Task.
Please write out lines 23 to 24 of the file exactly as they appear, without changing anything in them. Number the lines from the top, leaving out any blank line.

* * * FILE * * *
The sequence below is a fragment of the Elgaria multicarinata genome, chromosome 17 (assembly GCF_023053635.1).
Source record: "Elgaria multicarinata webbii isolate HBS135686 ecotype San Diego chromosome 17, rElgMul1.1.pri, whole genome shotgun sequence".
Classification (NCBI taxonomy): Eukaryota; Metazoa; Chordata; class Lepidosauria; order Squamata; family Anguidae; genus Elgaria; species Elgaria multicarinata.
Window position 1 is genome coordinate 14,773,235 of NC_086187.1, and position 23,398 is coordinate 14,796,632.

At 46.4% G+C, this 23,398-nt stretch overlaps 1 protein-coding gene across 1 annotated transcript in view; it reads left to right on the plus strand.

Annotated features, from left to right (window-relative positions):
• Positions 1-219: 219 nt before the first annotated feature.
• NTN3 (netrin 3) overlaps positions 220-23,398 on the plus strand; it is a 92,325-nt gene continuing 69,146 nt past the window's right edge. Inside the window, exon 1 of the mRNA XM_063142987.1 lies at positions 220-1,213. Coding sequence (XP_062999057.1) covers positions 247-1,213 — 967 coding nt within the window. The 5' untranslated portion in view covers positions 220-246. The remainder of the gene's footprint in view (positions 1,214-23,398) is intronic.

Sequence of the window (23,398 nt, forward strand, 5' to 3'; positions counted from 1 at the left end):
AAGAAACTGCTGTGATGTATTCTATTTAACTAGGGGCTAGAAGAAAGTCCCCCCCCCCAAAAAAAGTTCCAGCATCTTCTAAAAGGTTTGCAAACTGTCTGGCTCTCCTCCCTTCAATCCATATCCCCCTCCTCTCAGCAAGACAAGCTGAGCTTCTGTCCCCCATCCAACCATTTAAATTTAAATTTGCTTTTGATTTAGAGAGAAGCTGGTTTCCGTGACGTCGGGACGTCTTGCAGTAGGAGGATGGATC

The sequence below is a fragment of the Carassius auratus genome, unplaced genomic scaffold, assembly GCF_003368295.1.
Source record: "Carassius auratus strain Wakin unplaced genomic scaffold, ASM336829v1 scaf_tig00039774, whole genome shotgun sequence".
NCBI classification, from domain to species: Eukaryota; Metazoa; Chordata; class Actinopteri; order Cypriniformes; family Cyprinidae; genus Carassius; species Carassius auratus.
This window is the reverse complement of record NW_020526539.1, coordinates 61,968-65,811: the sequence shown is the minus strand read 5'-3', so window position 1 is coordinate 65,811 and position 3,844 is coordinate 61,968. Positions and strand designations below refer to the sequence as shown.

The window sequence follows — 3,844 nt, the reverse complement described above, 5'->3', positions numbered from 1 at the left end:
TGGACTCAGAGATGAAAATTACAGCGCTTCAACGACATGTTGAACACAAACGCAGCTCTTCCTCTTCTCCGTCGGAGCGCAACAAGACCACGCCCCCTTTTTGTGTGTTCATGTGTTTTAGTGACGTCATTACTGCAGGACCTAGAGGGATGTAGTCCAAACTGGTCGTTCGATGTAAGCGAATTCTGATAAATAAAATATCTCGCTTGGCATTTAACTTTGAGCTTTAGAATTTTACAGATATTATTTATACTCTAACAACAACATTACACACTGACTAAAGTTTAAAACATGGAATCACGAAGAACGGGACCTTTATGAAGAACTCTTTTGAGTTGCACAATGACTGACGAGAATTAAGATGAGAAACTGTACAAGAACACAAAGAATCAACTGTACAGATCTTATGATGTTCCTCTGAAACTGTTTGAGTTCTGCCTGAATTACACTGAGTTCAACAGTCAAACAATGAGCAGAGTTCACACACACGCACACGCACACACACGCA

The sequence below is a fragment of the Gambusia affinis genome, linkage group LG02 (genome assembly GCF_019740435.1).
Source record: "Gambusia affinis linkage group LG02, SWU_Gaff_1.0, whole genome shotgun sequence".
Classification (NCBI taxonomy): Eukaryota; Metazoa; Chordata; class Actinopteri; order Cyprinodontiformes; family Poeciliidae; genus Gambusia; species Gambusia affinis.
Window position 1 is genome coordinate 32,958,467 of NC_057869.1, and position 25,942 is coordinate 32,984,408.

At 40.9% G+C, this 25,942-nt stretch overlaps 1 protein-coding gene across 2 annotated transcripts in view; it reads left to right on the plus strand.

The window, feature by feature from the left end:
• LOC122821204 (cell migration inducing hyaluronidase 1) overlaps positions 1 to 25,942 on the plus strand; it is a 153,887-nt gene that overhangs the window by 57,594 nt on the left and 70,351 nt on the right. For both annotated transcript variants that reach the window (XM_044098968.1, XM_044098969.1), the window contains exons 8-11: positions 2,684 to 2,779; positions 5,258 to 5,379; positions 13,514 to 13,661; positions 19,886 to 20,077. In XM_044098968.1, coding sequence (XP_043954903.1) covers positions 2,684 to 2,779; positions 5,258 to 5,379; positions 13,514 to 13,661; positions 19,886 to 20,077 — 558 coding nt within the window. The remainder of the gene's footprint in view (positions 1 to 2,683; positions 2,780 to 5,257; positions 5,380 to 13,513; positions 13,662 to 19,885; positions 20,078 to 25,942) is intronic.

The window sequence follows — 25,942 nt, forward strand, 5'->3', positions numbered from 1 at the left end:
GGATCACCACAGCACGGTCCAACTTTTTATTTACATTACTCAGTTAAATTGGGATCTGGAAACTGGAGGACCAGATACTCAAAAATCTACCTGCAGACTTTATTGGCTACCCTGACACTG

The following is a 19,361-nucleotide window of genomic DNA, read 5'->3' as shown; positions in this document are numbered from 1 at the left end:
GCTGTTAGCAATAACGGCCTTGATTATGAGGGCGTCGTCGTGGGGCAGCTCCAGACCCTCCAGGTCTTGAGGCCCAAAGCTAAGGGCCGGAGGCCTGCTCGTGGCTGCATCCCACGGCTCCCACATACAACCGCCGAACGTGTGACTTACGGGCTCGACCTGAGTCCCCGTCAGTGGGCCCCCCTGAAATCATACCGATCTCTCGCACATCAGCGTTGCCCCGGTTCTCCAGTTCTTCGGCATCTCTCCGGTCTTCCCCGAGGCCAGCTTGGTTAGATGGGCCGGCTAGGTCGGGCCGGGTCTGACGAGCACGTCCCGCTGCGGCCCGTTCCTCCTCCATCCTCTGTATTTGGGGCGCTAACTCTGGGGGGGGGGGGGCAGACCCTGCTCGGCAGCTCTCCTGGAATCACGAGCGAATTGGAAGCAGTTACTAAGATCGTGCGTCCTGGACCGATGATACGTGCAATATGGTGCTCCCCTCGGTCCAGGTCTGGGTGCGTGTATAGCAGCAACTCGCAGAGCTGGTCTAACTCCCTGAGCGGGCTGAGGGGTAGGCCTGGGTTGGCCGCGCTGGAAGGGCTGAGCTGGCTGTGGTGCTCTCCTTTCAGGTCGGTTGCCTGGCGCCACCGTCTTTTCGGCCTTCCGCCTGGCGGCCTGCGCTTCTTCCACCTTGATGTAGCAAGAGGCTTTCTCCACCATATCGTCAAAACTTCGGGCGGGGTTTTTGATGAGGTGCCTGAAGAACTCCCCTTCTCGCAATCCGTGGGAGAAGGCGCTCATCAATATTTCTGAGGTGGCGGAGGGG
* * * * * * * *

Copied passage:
• LOC122821204 (cell migration inducing hyaluronidase 1) overlaps positions 1 to 25,942 on the plus strand; it is a 153,887-nt gene that overhangs the window by 57,594 nt on the left and 70,351 nt on the right. For both annotated transcript variants that reach the window (XM_044098968.1, XM_044098969.1), the window contains exons 8-11: positions 2,684 to 2,779; positions 5,258 to 5,379; positions 13,514 to 13,661; positions 19,886 to 20,077. In XM_044098968.1, coding sequence (XP_043954903.1) covers positions 2,684 to 2,779; positions 5,258 to 5,379; positions 13,514 to 13,661; positions 19,886 to 20,077 — 558 coding nt within the window. The remainder of the gene's footprint in view (positions 1 to 2,683; positions 2,780 to 5,257; positions 5,380 to 13,513; positions 13,662 to 19,885; positions 20,078 to 25,942) is intronic.

The window sequence follows — 25,942 nt, forward strand, 5'->3', positions numbered from 1 at the left end: